Message 4 to sub-topic “/administrators/administrator_1/request/x.y.z”:
<response_2>
  <administratorID>Admin1@email.com</administratorID>
  <monitor_component_response>ACCEPT
  </monitor_component_response>
</response_2>
Message 5 to sub-topic “/administrators/administrator_2/request/x.y.z”:
<response_2>
  <administratorID> Admin2@instant_message.com
  </administratorID>
  <monitor_component_response>DECLINE
  </monitor_component_response>
</response_2>

With reference to step 310, a determination is made as to whether the handshake process with an available administrator (i.e. Administrator 1) has been successful. In this embodiment, the handshake process has been successful. Now, the remaining administrators (i.e. Administrator 2) stop their subscriptions to their associated sub-topic, by sending a message to the broker (110). In this embodiment, the sub-topic is: /administrators/administrator—2/request/x.y.z. Also, the presentation component (130) stops it subscription to the sub-topics in Topics 1A associated with the remaining administrators, that is: /administrators/administrator—2/request/x.y.z.

Since a handshake process with an available administrator (i.e. Administrator 1) has been successful, (positive result to step 310), the process passes to step 325, wherein subscriptions by Administrator 1 and the presentation component (130) to the sub-topic in Topics 1A associated with the available administrator are maintained, that is: /administrators/administrator—1/request/x.y.z. This sub-topic is now used for all proceeding communications.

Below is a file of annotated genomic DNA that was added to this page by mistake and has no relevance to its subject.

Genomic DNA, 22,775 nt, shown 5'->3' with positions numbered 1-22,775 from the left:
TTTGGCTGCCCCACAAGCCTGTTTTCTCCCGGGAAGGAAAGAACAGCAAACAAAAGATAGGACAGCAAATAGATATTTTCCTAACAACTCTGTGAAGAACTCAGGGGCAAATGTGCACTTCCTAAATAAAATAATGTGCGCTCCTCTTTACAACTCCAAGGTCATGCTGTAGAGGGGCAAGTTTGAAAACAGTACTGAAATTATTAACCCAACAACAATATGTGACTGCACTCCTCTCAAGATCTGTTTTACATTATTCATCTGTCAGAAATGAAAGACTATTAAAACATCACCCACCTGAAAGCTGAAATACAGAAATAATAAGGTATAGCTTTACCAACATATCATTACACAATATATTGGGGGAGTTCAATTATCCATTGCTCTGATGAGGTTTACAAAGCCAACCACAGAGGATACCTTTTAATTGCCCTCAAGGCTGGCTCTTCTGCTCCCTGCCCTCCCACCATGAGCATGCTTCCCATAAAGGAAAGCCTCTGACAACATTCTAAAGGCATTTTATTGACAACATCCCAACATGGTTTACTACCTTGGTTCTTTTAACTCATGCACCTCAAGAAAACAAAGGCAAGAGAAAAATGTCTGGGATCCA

At step 330, the presentation component (130) sends more data associated with the error by publishing the data in a sixth message to the sub-topic associated with Administrator 1. Specifically, data from the Program field, Timestamp field and Administrator ID field in the knowledge base (140) are retrieved. This data allows the Administrator 1 to determine whether or not the first program component should be used. For example, if the timestamp data denotes that the first program component was logged relevantly recently, this indicates that the first program component is relatively current and that it should be used. Furthermore, the administrator data denotes the administrators associated with the first program code component, thus providing Administrator 1 with data regarding other administrators that the may wish to contact. An example of the sixth message is shown below:

Message 6 to sub-topic “/administrators/administrator_1/request/x.y.z”:
<problem-fixes>
  <fix> id=”1”;timestamp= “2003-11-28 15:49:23”;
administratorID= “admin1@email.com”,
“admin2@instant_message.com” and “admin3@email.com”
<command sequence=”1”>http404.sh</command>
  </fix>
</problem-fixes>

Next, the presentation component (130) makes a determination (step 335) as to whether Administrator 1 wishes to use the first program code component. Specifically, the presentation component (130) waits for a response from Administrator 1. Administrator 1 publishes a seventh message to the sub-topic. A first example of the seventh message is shown below, wherein Administrator 1 does not wish to use the first program code component, but wishes to attempt to fix the error themselves. This causes the process to pass to step 355, which will be described later:

Message 7 to sub-topic “/administrators/administrator_1/request/x.y.z”:
<response_3>
  <self-fix/>
</response_3>

A second example of the seventh message is shown below, wherein Administrator 1 wishes to use the first program code component:

Message 7 to sub-topic “/administrators/administrator_1/request/x.y.z”:
<response_3>
  <use-fix id= >
</response_3>

Now, preferably, an authentication component executes a process for authenticating an administrator. In one example, the authentication component posts a message to the sub-topic requesting login details from Administrator 1. Administrator 1 sends login details via another message posted to the sub-topic. The authentication component, upon receiving the login details, accesses a stored list of login details in order to compare the received login details to the list. If authentication is not successful (that is, the received login details do not match the login details in the list), the process ends.